This is a hugely growing market, it seems. Many people now listen on their way to work, on trains, buses or cars. I also listen when travelling – a good audio book can make a dull journey fly by, and if you’re tired on that plane, just plug in your headphones and close your eyes – you can go wherever your book takes you!

Does anyone else share my passion? And if so, what are your experiences?


17 thoughts on “Just close your eyes for a whole new world of books

  1. Afraid I’m not with you on this one, Jenny! 🙂 I’m not good at listening to books – my mind drifts – and the thought of not reading fiction makes me come over all sweaty. It’s interesting that audio is a growing market, though. Avon consulted me over the voice actor to read The Christmas Promise. They sent me links to several clips so I could check out how she read dialogue/third person/male point of view, all of which I see as important for my books. Happy listening!

    Liked by 2 people

  2. Hi Jenny, Lorraine here. I’m with you on the audiobooks. You really captured the pros and cons. Rarely have time to read now but I listen to books when I have trouble falling asleep (they calm my brain), long car journeys (they keep me awake while driving), when I’m house-cleaning (they stop me from quitting halfway through), walking the dog and a ton of other things. I’m always walking around the barn and house with earbuds plugged in. I’m with you on the narrator. I don’t always listen to the samples and I’ve often regretted it. My mini ipod saved me in Mongolia when I was shivering in my tent on a woefully thin air mattress – took my mind off my discomfort, made the long night bearable. And I’m with you on the narrator. I don’t always listen to the samples and I’ve often regretted it. And when the narrator gets it right, they can really enhance the experience. Some of the ones I’ve loved were the Girl With The Dragon Tattoo trilogy, Girl On A Train, Gone Girl, Shantaram, lots of epic fantasy and yes, Maeve Binchy and Marian Keyes and a whole host of others. I listened to Janet Gover’s The Wild One too – really good story and excellent narrator! And yes, trying to find your place again after you’ve fallen asleep is always an interesting challenge.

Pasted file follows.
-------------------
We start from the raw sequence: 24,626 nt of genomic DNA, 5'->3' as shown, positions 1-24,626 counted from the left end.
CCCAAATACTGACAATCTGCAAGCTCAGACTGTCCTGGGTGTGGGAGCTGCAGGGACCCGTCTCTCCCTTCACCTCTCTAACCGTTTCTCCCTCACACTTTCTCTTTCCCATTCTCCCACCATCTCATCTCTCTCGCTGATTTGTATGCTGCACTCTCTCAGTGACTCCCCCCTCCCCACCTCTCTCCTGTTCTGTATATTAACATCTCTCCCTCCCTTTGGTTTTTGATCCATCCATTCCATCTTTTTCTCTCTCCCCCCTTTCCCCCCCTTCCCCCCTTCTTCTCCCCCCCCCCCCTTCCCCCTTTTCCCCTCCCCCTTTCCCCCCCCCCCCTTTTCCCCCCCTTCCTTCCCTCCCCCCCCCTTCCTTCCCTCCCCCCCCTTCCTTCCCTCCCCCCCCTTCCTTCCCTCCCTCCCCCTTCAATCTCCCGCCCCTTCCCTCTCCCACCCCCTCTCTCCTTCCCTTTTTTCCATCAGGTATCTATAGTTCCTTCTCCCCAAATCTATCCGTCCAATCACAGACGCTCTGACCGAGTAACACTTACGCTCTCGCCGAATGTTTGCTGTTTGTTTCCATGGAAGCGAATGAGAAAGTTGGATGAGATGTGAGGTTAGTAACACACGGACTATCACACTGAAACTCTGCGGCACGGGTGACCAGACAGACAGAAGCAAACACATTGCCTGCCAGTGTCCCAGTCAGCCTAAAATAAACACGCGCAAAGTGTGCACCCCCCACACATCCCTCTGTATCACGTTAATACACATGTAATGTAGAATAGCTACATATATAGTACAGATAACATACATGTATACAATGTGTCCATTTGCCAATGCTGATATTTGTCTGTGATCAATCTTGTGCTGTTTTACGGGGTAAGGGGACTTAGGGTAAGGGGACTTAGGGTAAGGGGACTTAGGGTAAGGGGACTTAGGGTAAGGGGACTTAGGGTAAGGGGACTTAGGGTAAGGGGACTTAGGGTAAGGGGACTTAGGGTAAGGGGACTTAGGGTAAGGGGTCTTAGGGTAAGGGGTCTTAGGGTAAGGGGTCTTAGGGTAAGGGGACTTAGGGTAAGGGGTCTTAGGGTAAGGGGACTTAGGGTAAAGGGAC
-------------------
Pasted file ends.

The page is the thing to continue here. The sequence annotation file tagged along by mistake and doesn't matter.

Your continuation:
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    • I use Audible (owned by Amazon). I subscribe – one book a month for £7.99, with option to buy extra credit at discounts from time to time, or 2-for-1 offers. Plus sometimes authors ask me to review their books on audio, which I’m happy to do – though they have to understand it might take a bit longer than a normal book!

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  3. Pingback: Just close your eyes for a whole new world of books – Take Five Authors – Jenny Harper Author

  4. I used to listen to audio books while driving long distances in Australia. I loved them. particularly when you have great actors / voices. A couple of my books have gone into audio – and they have an Australia reader, which is nice. The accent is right.